Larry Graham: I have been asked a lot on stuff that I have approved but often unless you really have an ear or you are in tune to all parts of my music you might now hear that it's "The Jam" or "Pow" or something. They build around the record and sometimes you can't tell. That's cool but I'm not the most sampled out there like James Brown.
"Dr G": Speaking of James Brown, he's a personal favorite of Mike and I also, did you ever get a chance to jam with James?
Larry Graham: Not with him but we were on the same show. We played on the same show. I remember seeing James when I was a teenager in Oakland and we opened for him in Ohio with GCS.
DJ Mike Hall: You're living now in Minneapolis?
Larry Graham: I am living 25 miles west of Minneapolis. One magazine rated my town as the #2 city to live in in the country.
DJ Mike Hall: Must have been a shock going from southern California to Jamaica to Minneapolis. I went to St Paul in 1973 and I have never been cold since.
Larry Graham: It's not something you get used to but you have to know how to deal with it. Spring, summer and fall is just beautiful. Even the snow in winter is still beautiful because it's not that nasty snow you might get in other big cities. Pretty snow and they keep the roads clean. But the below 0 stuff is just ugly. The 20 and 30 below. It was sort of a shocker to move from Montego Bay to Minneapolis in December but we immediately found the Mall of America and some warm clothes and we bought a Suburban and we straight! Tina and I know how to deal with it now. You have to break it up. Go somewhere warm for a couple weeks and then come back home.
DJ Mike Hall: I've been married for 26 years myself and it's really a blessing and when you said she (Tina) was braiding your hair back in 1972 and you guys have been together all but 2 days since then gave me goose bumps. That was as profound of a moment as listening to "Stand".
Larry Graham: Once was for Eddie Murphy's party and the other was for The Grammys on the east coast when my manager insisted that he needed to go and we only had 2 tickets.And my daughter until she reached 18 was with me everyday of her life except 1 day. Whenever you saw me, you saw Tina and Latia.
DJ Mike Hall: In my book, that is easily the key to a happy and successful life.
Larry Graham: Oh man, I'm telling you she is my best friend we talk all the time and we do everything together and we study the Bible together.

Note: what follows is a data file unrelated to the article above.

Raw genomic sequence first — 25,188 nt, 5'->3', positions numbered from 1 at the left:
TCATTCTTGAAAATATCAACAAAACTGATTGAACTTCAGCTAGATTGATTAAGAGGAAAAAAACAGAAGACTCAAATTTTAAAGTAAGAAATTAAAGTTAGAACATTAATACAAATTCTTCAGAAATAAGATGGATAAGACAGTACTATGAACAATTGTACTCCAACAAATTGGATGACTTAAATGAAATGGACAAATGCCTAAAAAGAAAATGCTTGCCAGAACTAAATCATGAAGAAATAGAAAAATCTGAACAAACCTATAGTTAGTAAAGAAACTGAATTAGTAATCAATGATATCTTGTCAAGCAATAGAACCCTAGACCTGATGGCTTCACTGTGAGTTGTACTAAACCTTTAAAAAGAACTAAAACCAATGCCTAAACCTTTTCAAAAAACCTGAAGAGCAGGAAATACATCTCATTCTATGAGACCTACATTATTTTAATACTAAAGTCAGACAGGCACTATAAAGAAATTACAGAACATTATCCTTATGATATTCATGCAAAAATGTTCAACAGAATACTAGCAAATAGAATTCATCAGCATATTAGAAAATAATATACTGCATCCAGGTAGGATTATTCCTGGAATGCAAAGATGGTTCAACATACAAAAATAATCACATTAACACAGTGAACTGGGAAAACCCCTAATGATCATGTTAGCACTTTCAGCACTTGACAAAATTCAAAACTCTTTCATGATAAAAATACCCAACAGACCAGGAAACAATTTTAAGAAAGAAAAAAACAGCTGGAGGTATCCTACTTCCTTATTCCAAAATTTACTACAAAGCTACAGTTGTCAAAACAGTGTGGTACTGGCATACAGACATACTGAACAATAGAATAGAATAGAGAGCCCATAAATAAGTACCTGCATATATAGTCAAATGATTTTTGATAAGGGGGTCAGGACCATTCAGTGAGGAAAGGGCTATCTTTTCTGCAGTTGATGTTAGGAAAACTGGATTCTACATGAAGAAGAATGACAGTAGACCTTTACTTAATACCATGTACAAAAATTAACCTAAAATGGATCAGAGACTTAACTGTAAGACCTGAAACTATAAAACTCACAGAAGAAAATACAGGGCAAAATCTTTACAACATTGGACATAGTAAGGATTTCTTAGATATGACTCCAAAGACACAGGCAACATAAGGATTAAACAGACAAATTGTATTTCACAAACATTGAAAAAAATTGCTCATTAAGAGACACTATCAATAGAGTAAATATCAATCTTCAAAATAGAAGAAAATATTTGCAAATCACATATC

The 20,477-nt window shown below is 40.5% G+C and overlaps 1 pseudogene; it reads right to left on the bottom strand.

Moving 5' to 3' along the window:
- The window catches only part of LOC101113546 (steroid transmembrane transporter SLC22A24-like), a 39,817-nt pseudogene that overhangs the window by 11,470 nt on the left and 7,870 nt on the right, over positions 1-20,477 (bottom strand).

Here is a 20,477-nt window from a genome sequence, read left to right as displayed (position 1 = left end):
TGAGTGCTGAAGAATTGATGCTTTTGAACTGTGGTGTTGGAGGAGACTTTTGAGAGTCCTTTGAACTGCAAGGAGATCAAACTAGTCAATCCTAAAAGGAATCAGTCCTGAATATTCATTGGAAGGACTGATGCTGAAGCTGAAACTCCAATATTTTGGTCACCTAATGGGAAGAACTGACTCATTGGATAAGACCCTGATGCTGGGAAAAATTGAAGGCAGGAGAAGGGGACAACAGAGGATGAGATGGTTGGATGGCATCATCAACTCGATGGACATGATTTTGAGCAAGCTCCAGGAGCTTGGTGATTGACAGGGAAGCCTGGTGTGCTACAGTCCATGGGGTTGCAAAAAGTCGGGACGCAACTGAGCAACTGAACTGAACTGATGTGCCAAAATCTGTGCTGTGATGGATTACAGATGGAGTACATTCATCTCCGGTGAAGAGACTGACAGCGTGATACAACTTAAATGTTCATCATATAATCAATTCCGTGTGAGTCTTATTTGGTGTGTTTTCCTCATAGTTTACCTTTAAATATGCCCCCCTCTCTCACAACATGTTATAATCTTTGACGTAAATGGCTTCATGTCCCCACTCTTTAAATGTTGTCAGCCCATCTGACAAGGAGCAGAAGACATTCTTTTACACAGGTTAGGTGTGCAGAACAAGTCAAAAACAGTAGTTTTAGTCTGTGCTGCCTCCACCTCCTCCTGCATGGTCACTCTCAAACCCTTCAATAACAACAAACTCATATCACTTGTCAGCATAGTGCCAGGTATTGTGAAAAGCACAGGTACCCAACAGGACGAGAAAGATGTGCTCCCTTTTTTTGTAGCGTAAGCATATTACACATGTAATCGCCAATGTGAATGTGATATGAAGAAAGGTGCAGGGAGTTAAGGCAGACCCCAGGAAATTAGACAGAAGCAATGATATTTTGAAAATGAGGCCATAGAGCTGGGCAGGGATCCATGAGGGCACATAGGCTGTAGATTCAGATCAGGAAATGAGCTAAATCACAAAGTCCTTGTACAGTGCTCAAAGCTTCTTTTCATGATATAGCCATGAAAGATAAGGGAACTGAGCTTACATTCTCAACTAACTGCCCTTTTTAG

"Dr G": We would like to thank you for the music. This interview is for soul-patrol.com and we will make sure you get a copy of this interview on the internet. And as fans we would like to say thank you.
Larry Graham: You are more than welcome. I will be looking forward to that and I will put it up on the site so that everybody will get a chance to check it out.
DJ Mike Hall: At your next Graham family reunion "G" and I would love to come where ever you are and DJ for you.
Larry Graham: That's kind of you. I have always wanted to go to one but it's always in the summer and I'm always about to do something or I'm busy doing something else. But one of these days I want to catch one and I will keep you in mind for sure.
"Dr G": And maybe Drake will be there.
Larry Graham: You know what, if he makes contact with me and it turns out we are blood we can probably plan to deliberately make plans to be there together.
DJ Mike Hall: That must discount what we heard as a rumor that he was your brother's son?
Larry Graham: Well, I only have a half brother Eric and he is no longer alive, but we were not always around each other and we were not raised together. Eric and his wife and me and my wife used to study the Bible together but I don't know that they had a son named Drake.
"Dr G": Drake's mom is Canadian, was Eric's wife Canadian or could he have had a son with a Canadian woman?
Larry Graham: We can't rule it out. Drake and I will have to get together to discuss.
"Dr G": Well, like Swamp Dog said, "Mama's baby, Daddy's maybe"!
Larry Graham: Hahahahahahahaha……….
"Dr G": Darden and DJ Mike Hall
June 21, 2010
CONCERT REVIEW: The Return of Graham Central Station @ Regency Ballroom - San Francisco (4/2/2010)
It was another Good Friday for the Funk. I remember in about 1970 when Larry Graham premiered the original version of Graham Central Station at the long-gone Keystone Berkeley. It was an Easter weekend then as well. Mr. Graham must feel his element 'round this time of year.
The main floor of the Regency Ballroom is near capacity at three minutes before show time on April 2. The balcony is sparse but starting to fill rapidly also. An exciting buzz fills the crowd. The DJ is spinning mad R&B, the Isley Bros., Esquires, Teddy P., Rick James, etc.